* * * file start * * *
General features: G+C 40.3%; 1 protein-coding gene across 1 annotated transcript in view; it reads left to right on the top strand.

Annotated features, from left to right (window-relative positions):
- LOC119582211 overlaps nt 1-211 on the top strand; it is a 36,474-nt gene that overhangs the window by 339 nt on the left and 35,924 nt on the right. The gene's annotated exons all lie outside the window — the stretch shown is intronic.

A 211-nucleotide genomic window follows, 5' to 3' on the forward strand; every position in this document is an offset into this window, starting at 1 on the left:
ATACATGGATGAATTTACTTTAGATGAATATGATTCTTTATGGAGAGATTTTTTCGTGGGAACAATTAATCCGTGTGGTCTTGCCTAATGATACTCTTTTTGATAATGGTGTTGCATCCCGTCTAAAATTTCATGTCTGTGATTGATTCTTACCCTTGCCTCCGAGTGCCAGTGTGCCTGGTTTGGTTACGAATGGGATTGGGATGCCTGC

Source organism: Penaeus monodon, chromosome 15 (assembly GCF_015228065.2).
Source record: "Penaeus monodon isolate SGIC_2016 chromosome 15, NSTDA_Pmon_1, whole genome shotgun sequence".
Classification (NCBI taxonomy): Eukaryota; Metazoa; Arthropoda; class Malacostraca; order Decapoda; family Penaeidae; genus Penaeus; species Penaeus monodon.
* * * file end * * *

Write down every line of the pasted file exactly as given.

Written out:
General features: G+C 40.3%; 1 protein-coding gene across 1 annotated transcript in view; it reads left to right on the top strand.

Annotated features, from left to right (window-relative positions):
- LOC119582211 overlaps nt 1-211 on the top strand; it is a 36,474-nt gene that overhangs the window by 339 nt on the left and 35,924 nt on the right. The gene's annotated exons all lie outside the window — the stretch shown is intronic.

A 211-nucleotide genomic window follows, 5' to 3' on the forward strand; every position in this document is an offset into this window, starting at 1 on the left:
ATACATGGATGAATTTACTTTAGATGAATATGATTCTTTATGGAGAGATTTTTTCGTGGGAACAATTAATCCGTGTGGTCTTGCCTAATGATACTCTTTTTGATAATGGTGTTGCATCCCGTCTAAAATTTCATGTCTGTGATTGATTCTTACCCTTGCCTCCGAGTGCCAGTGTGCCTGGTTTGGTTACGAATGGGATTGGGATGCCTGC

Source organism: Penaeus monodon, chromosome 15 (assembly GCF_015228065.2).
Source record: "Penaeus monodon isolate SGIC_2016 chromosome 15, NSTDA_Pmon_1, whole genome shotgun sequence".
Classification (NCBI taxonomy): Eukaryota; Metazoa; Arthropoda; class Malacostraca; order Decapoda; family Penaeidae; genus Penaeus; species Penaeus monodon.